3. However, on a musical and thematic level, the song can also be read as Jewish. The mode is not unlike the hebraic formulas Bernstein employed in his Jewish works, notably the Kaddish and Jeremiah symphonies. The repeated note, often approached from above or below by an appoggiatura, is one of the features of Spanish music which, prominent scholars argued at the time, was inherited from Jewish chant,50 and the orchestration—the English horn and piccolo sounded together—is not unlike the instrumentation of a Klezmer band. This similarity could not have been far from Bernstein’s mind; although in the published score the number is simply entitled "I Am Easily Assimilated" with the tempo marking "Moderato", the composer’s facsimile reads "Old Lady’s Jewish Tango" with the marking "Moderato Hassidicamente." Even the composer’s sketched-in orchestration dictates those aspects of the piece which make it sound both Hispanic and, to use Bernstein’s term, "Hassidic."

  4. The number sends up not just the Old Lady, but aspects of Bernstein’s own image. The reference to "Rovno Gubernya" is no doubt an approximate allusion to the composer’s father’s roots, the "High Middle Polish" (a takeoff on the standard linguistic term "High Middle German") is likewise a reference to Bernstein’s Jewish/Eastern European roots. The same may be said of the admonition, not just political but cultural, to fit in with a "majority." The constant shifting of languages, the ability to learn Spanish in "one-half hour" both celebrates Bernstein’s verbal and musical acuity and reflects his predicament of being constantly pulled from one kind of musical expression to another.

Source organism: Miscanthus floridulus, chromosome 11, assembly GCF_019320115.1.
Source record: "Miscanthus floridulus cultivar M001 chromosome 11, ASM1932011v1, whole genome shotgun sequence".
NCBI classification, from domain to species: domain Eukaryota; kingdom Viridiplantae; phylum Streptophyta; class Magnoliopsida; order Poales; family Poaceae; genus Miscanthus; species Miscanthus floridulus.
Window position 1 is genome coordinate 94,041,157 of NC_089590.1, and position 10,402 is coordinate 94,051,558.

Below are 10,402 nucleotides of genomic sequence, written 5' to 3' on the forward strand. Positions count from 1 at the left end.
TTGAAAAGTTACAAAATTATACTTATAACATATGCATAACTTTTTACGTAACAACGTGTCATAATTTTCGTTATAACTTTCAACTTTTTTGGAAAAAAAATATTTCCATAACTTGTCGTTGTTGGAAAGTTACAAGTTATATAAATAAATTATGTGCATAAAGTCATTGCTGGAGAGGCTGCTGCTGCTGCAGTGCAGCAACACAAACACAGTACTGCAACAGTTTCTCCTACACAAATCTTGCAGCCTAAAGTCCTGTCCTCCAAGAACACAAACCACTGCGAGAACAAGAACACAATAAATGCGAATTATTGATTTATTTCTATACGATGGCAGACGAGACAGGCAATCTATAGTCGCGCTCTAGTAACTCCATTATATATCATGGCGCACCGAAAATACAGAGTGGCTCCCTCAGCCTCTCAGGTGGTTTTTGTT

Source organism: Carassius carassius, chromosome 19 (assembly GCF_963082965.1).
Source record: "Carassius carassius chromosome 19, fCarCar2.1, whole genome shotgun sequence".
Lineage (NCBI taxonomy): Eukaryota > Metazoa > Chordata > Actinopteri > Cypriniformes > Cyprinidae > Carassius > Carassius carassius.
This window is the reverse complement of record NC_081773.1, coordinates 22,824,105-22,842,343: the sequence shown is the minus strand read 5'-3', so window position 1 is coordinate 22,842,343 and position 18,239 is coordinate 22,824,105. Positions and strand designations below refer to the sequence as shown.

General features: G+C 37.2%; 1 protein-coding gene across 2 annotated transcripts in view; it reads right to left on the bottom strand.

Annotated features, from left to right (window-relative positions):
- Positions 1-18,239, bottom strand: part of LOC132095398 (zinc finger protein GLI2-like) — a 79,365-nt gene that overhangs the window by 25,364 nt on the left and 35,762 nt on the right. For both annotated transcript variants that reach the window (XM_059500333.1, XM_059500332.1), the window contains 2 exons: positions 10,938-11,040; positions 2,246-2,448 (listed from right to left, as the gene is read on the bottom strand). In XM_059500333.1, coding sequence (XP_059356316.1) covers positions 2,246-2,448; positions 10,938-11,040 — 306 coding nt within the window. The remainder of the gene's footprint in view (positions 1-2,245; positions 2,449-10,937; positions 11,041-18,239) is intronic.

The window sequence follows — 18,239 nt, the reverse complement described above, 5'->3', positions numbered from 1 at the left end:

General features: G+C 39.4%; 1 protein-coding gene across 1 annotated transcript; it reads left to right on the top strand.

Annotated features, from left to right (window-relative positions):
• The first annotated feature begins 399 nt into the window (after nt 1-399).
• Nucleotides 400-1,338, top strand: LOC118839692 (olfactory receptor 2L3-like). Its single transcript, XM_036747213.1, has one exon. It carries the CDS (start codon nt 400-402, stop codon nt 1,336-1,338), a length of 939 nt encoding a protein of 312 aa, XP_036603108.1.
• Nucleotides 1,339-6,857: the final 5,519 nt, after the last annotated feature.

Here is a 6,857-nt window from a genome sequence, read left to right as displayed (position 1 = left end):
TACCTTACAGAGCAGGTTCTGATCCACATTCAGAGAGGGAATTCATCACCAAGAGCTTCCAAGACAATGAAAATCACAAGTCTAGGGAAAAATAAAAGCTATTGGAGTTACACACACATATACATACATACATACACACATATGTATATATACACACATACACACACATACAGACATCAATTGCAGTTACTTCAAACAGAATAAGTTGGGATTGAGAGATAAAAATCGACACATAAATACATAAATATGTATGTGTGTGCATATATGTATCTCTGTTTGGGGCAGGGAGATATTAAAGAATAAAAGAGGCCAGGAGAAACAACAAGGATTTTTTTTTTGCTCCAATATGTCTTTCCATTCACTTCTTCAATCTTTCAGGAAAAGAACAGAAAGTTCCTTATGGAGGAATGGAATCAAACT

5. Of course, the combination of the Jewish and Spanish was not an unusual one. Although Jews were expelled from Spain in 1492, they took many Spanish songs with them, combining Jewish chant with originally Spanish material. Recordings from the early twentieth century document the fact that Sephardic Jews in New York were still performing Spanish songs.51 But even in the New World, the Latin and Hassidic were closely related. The Jewish theaters of East Harlem were turning Latin, and a large number of the audiences for Latin bands were Jewish.52 As white bands had started taking over Latin music, many of the bandleaders and musicians were Jews, notably Alfredo Mendez, whose real name was Mendelsohn; and each of the succeeding generations produced its own important Jewish Latin bandleaders.53 Of course, "I Am Easily Assimilated" was not the only send-up Jewish number in this highly irreverent score.


  6. In retrospect, it seems odd that the Jewish tradition did not provide sufficient artistic inspiration for Bernstein to make some headway on a Jewish vs. Catholic score. Having grown up with a father devoted to his Hasidic ancestry and actively involved in the Conservative Jewish congregation of Mishkan Tefila in suburban Roxbury, Massachusetts, Bernstein was surrounded by a rich and regular diet of Jewish liturgical music, from recordings of cantors on 78-rpm records to weekly meetings at the synagogue. The composer has credited his exposure to this tradition as one of the most important musical influences of his childhood. One arrangement by the temple’s organist and choirmaster, Solomon G. Braslavsky, Bernstein describes as the first time he "discovered that there was such a thing as counterpoint: great obbligatos floating on high. ‘Arrangement’ is too small a word. It was a great composition. I knew every note of it because I heard it every year: it was like an opera."54 Indeed, whether inspired by his own faith or as a gesture toward this heritage, Bernstein’s compositional output is weighted heavily toward the Jewish. From a setting of Psalm 148 in 1932 (one of his first compositions) to "Oif Mayn Khas’neh" in his last work, Arias and Barcarolles, Bernstein had explored Jewish themes and musical styles in at least ten compositions, including two of his most substantial orchestral works, the first and third symphonies. By the mid-1950s, the works he had already written in this vein must have calmed any serious doubts that he may have held that he could employ Jewish material to communicate in a musically meaningful way. Nor was he unaware of the tremendous power born from the integration of current practices with a Jewish sensibility, so apparent (as he himself noted) in the creative works of his own hero, Mahler.55 Still, although Mahler would influence West Side Story in other ways, he didn’t provide a good primary model for a work steeped in the violence and grittiness of working-class youth on New York City’s East Side.